The message was unmistakably inclusive. On almost every global challenge – be it economics, security and even relations with China – US National Security Adviser Jake Sullivan stressed the chance for cooperation on issues “that no one country can solve on its own”.

Delivering the annual Lowy Lecture on Thursday, Sullivan set out a series of priorities centred on fostering common international action.

He praised the Covid-19 vaccine drive by the “Quad” nations, involving Australia, the United States, India and Japan, as a concrete example of “pooled efforts”.

In contrast with the “America first” policy of the Trump years, Sullivan said among the key priorities for the Biden administration was to “rejoin and then help reshape” critical multilateral institutions such as the World Health Organisation and World Trade Organisation.

He dodged questions on French anger over Australia’s decision to cancel a $90 billion submarine deal in favour of the new AUKUS pact to share sensitive nuclear submarine technology with Australia, only to emphasise the deal offered a “big bet … [on] our collective, combined capacity to produce greater stability.”

Sullivan pointed to the opportunities for Washington and Beijing to work together “where it’s in the common interests of our countries and in the interests of the world to do so”.

Throughout his remarks, Sullivan returned to the theme of cooperation.

He said the first weeks of the Biden administration after taking office in January had been a time of “relentless firefighting”, tackling the effects of the rampant pandemic to a breakdown in global supply chains.

On China, Sullivan said the United States was expecting stiff competition and a hard challenge, “but there’s no reason that that competition has to turn into conflict or confrontation”. He pointed to the opportunities for Washington and Beijing to work together “where it’s in the common interests of our countries and in the interests of the world to do so”, highlighting examples including climate change, nuclear proliferation or macroeconomic stability.

Earlier China’s President Xi Jinping had warned during an address on the sidelines of the APEC summit that “attempts to draw ideological lines or form small circles on geopolitical grounds are bound to fail”.

Sullivan emphasised the United States wanted to “build a latticework of alliances and partnerships globally” but contrasted the contemporary international system as “profoundly different” to the more formal diplomatic architecture of years gone by.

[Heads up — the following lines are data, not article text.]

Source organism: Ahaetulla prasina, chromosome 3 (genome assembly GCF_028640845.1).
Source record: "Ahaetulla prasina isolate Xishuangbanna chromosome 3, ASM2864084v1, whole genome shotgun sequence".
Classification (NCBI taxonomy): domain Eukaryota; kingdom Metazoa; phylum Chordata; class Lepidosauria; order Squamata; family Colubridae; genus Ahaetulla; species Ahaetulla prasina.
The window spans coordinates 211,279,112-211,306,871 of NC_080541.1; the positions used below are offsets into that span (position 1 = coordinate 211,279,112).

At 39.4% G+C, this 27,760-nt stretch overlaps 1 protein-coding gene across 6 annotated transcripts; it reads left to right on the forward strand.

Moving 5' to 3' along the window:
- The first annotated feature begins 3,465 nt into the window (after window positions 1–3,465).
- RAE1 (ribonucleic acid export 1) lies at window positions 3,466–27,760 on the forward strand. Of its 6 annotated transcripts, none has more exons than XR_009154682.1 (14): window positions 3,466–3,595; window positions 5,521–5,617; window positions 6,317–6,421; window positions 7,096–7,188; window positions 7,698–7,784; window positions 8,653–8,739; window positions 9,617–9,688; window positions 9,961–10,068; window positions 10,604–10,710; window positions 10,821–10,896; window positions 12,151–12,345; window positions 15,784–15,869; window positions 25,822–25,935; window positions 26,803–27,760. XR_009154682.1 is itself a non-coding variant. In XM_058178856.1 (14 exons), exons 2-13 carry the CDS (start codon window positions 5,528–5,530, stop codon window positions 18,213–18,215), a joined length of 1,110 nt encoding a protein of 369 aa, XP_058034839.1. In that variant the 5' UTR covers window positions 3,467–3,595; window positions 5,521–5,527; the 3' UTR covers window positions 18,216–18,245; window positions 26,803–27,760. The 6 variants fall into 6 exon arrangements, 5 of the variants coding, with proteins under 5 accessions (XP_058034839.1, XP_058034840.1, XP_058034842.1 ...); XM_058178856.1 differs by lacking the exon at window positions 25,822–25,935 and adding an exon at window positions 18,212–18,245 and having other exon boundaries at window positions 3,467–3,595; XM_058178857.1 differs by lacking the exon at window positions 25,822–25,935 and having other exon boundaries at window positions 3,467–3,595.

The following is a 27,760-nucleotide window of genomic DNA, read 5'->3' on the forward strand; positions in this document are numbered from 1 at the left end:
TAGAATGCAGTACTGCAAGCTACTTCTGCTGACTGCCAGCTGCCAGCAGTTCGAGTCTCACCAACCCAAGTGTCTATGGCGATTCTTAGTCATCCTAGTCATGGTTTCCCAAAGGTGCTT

“It’s less satisfying, you don’t just build it and it sits there, kind of unmoved for decades or centuries,” Sullivan said. “It’s constantly shifting, and it’s a mix of different structures and substances. And in a way, it will have less of a permanence to it because of the world that we live in now.”

US National Security Adviser Jake Sullivan (second from right) with US President Joe Biden, Defence Secretary Lloyd Austin Special Climate Envoy John Kerry at the White House in May (Stefani Reynolds via Getty Images)

Defending the Biden administration’s decision to withdraw from Afghanistan, Sullivan said the aim was to turn away from an over-emphasis on military engagement and an under-emphasis on diplomacy. He said this allowed the United States to focus more on Asia and the Pacific, although not at the expense of traditional ties, including with Europe.

Sullivan also flagged the release of a vision for America’s economic engagement in Southeast Asia and the region more broadly – an issue analysts have warned the new administration had overlooked after Donald Trump abandoned the Trans-Pacific Partnership negotiations in 2017.

“But we’re not going to do that, kind of baking it by ourselves in, you know, our little policy kitchen. We’re going to have intense consultations,” Sullivan said.

US Trade Representative Katherine Tai and Commerce Secretary Gina Raimondo would visit the region in the coming weeks for talks on the range of economic issues not traditionally part of trade agreements, he said.

His final message, “we are back”, in what has become a familiar refrain from American officials after the Trump years, was to again stress cooperation.

“The kind of collective action and collective purpose that we are all working together so hard to galvanise.”